For this entry of ExpatDrummer I sat down with Kyle Acuncius, Principal Timpanist of the Thailand Philharmonic Orchestra and Artist/Instructor of Percussion at Mahidol University, College of Music. We talked about his road to Thailand, what life is like in Thailand and his thoughts on playing in a different country.
Could you give us a little bit of your background?
I grew up just outside of St. Louis in a small town called Highland, which is in a suburb of Illinois. My parents are both musicians, my Mom is a pianist and bassoonist as well as a retired grade school music teacher, and my Dad is a trumpet player and a retired band director, also my brother is a band director in Colorado. Around the age of six I began playing the piano.
When I was in high school I started playing in the St. Louis Youth Orchestra and began studying with Tom Stubbs (Percussion/Assistant Timpani, St. Louis Symphony) and Rick Holmes (former Principal Timpani, St. Louis Symphony). For the first three years of high school I went to the public school, but for my final year I went to the Interlochen Arts Academy and studied with John Alfieri.
Which schools did you go to for college?
In 2004 I started my Bachelor’s at Eastman School of Music. That year was the last class that was going to have John H. Beck for all four years. I really appreciated all of the things that the school had to offer and what was available. There were a lot of great opportunities!
After that I decided to go to Indiana University. I primarily went there to study with John Tafoya and continue along the orchestral route, but when I got there I started to become interested in other types of playing. I started working more on marimba with Kevin Bobo and playing in the Afro-Cuban and Brazilian music with Michael Spiro. Also, while at Indiana I was playing in the Terre Haute Symphony Orchestra, which is an organization that a lot of the students at Indiana University would get to play with and get some experience.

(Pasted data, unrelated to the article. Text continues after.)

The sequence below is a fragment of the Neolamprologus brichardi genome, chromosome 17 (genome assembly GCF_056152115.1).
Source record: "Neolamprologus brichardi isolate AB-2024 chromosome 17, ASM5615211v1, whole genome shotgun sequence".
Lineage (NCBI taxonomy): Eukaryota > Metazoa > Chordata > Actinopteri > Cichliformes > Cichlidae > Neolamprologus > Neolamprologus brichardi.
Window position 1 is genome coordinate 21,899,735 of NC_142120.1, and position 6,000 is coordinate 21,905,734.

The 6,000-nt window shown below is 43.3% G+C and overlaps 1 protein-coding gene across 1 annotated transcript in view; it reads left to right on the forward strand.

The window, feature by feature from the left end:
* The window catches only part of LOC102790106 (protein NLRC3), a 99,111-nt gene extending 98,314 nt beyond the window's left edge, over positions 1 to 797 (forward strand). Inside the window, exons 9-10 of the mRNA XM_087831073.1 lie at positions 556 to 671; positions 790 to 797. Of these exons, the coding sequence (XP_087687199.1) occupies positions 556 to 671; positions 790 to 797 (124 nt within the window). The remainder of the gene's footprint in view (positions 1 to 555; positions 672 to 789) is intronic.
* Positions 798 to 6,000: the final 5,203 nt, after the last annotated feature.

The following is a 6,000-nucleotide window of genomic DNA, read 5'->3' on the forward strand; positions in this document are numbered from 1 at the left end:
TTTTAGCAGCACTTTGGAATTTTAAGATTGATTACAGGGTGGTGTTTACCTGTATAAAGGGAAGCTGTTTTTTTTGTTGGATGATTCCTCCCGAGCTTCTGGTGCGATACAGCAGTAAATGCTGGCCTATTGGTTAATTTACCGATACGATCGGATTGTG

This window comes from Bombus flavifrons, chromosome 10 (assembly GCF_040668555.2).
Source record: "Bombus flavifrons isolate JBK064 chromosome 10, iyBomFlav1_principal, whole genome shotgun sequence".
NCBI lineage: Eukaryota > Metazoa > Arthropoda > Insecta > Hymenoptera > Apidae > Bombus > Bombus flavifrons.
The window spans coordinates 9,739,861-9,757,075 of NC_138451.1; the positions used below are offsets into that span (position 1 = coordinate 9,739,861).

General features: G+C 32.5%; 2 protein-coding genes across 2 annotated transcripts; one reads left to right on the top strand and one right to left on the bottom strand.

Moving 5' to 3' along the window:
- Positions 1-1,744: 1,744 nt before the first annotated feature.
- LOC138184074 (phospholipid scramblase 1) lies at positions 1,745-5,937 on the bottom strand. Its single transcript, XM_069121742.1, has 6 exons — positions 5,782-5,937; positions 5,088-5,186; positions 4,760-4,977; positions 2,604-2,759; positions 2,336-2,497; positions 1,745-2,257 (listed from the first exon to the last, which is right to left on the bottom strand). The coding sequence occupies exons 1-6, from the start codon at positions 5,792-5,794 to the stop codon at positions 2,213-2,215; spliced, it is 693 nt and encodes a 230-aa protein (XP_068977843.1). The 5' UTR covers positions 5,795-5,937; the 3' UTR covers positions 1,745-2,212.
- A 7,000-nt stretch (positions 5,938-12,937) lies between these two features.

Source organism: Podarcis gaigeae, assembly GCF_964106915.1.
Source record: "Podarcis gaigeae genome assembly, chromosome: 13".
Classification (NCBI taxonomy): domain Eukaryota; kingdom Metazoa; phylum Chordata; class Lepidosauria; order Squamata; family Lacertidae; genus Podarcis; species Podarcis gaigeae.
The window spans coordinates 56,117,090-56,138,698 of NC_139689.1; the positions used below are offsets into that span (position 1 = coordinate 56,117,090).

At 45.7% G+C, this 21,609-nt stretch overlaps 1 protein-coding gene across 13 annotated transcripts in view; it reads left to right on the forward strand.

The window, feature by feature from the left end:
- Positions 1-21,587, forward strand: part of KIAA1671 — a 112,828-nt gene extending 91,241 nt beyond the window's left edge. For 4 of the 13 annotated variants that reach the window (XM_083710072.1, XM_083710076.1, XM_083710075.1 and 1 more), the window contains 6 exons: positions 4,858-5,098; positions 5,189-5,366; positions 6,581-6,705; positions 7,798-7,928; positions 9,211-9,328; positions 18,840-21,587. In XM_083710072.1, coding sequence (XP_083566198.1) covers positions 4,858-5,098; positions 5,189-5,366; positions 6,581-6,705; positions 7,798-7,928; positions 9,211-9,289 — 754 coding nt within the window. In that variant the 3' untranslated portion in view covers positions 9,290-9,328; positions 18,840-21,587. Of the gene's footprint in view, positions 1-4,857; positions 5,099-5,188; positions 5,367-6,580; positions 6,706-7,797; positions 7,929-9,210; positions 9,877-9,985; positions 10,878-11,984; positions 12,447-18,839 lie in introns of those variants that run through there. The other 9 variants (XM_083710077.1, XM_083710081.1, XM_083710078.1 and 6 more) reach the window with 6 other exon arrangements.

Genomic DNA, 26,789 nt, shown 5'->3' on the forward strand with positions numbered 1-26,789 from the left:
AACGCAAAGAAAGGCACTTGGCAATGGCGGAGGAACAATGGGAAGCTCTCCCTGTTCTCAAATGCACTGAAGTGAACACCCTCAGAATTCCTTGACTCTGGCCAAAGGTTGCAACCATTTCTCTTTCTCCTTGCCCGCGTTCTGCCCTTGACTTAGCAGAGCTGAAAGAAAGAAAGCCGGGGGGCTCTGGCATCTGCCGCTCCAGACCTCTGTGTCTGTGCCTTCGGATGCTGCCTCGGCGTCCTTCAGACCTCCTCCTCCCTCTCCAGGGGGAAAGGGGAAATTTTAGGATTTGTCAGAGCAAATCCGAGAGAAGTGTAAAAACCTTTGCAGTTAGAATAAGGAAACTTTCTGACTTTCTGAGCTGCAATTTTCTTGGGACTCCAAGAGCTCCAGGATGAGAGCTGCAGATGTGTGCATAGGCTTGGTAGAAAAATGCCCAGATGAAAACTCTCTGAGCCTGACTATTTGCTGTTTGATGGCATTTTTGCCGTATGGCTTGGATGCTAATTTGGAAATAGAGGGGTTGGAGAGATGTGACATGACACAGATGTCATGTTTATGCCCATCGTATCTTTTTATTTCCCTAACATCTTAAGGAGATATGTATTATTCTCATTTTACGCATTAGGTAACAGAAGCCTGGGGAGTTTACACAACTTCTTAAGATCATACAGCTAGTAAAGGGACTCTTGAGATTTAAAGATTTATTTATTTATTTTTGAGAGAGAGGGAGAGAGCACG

What did you do after you obtained your Masters?
During my last year at Indiana I took some auditions for Doctoral programs, as well as some Performance Certificate schools, but decided on getting a Specialist Degree from University of Michigan. I was becoming more interested in pedagogy and world music, and Michigan would allow me to continue to pursue those interests. While I was there I also got to run the Samba Band as well as continue working on Afro-Cuban music.
What kind of job were you looking to get after graduating?
I was looking for a teaching job at a university. I had been applying to all sorts of schools, and in June of 2012 I was set to move to Jordan to take the job that Brad Broomfield currently has at the National Conservatory of Music in Amman. Unfortunately, right before I was going to move to Jordan some of the funding of the orchestra fell through, so I decided not to go there. Megan Arns, who previously held that position, had met a Thai woman, Wannapha Yannavut, that was teaching at Mahidol University, College of Music. She was going to take a sabbatical and was looking for someone to replace her. Megan gave her my information, and I sent the school my résumé and information. I had an interview via Skype a few days later, and that evening I was offered the job. By August 12th I was in Thailand!
How did you get the job in the Thailand Philharmonic?